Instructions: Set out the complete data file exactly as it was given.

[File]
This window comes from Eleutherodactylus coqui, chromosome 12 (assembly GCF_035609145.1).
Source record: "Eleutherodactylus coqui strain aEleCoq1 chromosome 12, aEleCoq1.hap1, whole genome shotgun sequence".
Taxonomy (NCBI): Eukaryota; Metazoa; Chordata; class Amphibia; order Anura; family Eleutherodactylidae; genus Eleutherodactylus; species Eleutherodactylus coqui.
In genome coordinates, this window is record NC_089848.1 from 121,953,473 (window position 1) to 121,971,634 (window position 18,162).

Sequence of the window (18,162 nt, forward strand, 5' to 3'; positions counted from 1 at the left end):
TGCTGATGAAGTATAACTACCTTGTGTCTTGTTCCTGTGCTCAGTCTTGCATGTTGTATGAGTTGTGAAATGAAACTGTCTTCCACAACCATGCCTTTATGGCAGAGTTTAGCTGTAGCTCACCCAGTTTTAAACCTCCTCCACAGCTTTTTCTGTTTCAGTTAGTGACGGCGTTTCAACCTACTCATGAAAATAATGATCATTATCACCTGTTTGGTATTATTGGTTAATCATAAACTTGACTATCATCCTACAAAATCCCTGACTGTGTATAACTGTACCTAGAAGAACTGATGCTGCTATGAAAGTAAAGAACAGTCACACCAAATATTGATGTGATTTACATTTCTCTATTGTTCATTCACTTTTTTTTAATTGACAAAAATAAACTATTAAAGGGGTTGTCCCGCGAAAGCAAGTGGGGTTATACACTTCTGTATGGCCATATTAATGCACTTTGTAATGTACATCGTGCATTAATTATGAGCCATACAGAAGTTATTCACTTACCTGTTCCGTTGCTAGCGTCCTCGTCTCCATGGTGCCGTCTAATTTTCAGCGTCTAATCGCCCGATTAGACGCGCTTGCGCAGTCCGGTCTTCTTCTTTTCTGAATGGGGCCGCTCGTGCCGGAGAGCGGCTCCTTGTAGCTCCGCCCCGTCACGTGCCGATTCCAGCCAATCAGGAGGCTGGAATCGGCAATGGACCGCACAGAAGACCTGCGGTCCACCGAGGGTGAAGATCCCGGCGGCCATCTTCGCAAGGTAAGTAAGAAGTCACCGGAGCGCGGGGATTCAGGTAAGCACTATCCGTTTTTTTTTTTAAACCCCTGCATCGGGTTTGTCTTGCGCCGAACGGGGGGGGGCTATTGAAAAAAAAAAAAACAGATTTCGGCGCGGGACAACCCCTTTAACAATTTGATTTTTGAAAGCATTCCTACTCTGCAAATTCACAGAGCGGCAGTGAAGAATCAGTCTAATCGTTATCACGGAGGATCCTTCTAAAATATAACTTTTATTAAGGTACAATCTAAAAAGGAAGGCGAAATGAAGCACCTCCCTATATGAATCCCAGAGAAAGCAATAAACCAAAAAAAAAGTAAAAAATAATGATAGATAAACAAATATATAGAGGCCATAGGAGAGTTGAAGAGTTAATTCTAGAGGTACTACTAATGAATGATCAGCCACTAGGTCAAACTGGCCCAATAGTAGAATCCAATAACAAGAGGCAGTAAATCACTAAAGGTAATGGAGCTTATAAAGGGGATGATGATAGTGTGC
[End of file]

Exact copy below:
This window comes from Eleutherodactylus coqui, chromosome 12 (assembly GCF_035609145.1).
Source record: "Eleutherodactylus coqui strain aEleCoq1 chromosome 12, aEleCoq1.hap1, whole genome shotgun sequence".
Taxonomy (NCBI): Eukaryota; Metazoa; Chordata; class Amphibia; order Anura; family Eleutherodactylidae; genus Eleutherodactylus; species Eleutherodactylus coqui.
In genome coordinates, this window is record NC_089848.1 from 121,953,473 (window position 1) to 121,971,634 (window position 18,162).

Sequence of the window (18,162 nt, forward strand, 5' to 3'; positions counted from 1 at the left end):
TGCTGATGAAGTATAACTACCTTGTGTCTTGTTCCTGTGCTCAGTCTTGCATGTTGTATGAGTTGTGAAATGAAACTGTCTTCCACAACCATGCCTTTATGGCAGAGTTTAGCTGTAGCTCACCCAGTTTTAAACCTCCTCCACAGCTTTTTCTGTTTCAGTTAGTGACGGCGTTTCAACCTACTCATGAAAATAATGATCATTATCACCTGTTTGGTATTATTGGTTAATCATAAACTTGACTATCATCCTACAAAATCCCTGACTGTGTATAACTGTACCTAGAAGAACTGATGCTGCTATGAAAGTAAAGAACAGTCACACCAAATATTGATGTGATTTACATTTCTCTATTGTTCATTCACTTTTTTTTAATTGACAAAAATAAACTATTAAAGGGGTTGTCCCGCGAAAGCAAGTGGGGTTATACACTTCTGTATGGCCATATTAATGCACTTTGTAATGTACATCGTGCATTAATTATGAGCCATACAGAAGTTATTCACTTACCTGTTCCGTTGCTAGCGTCCTCGTCTCCATGGTGCCGTCTAATTTTCAGCGTCTAATCGCCCGATTAGACGCGCTTGCGCAGTCCGGTCTTCTTCTTTTCTGAATGGGGCCGCTCGTGCCGGAGAGCGGCTCCTTGTAGCTCCGCCCCGTCACGTGCCGATTCCAGCCAATCAGGAGGCTGGAATCGGCAATGGACCGCACAGAAGACCTGCGGTCCACCGAGGGTGAAGATCCCGGCGGCCATCTTCGCAAGGTAAGTAAGAAGTCACCGGAGCGCGGGGATTCAGGTAAGCACTATCCGTTTTTTTTTTTAAACCCCTGCATCGGGTTTGTCTTGCGCCGAACGGGGGGGGGCTATTGAAAAAAAAAAAAACAGATTTCGGCGCGGGACAACCCCTTTAACAATTTGATTTTTGAAAGCATTCCTACTCTGCAAATTCACAGAGCGGCAGTGAAGAATCAGTCTAATCGTTATCACGGAGGATCCTTCTAAAATATAACTTTTATTAAGGTACAATCTAAAAAGGAAGGCGAAATGAAGCACCTCCCTATATGAATCCCAGAGAAAGCAATAAACCAAAAAAAAAGTAAAAAATAATGATAGATAAACAAATATATAGAGGCCATAGGAGAGTTGAAGAGTTAATTCTAGAGGTACTACTAATGAATGATCAGCCACTAGGTCAAACTGGCCCAATAGTAGAATCCAATAACAAGAGGCAGTAAATCACTAAAGGTAATGGAGCTTATAAAGGGGATGATGATAGTGTGC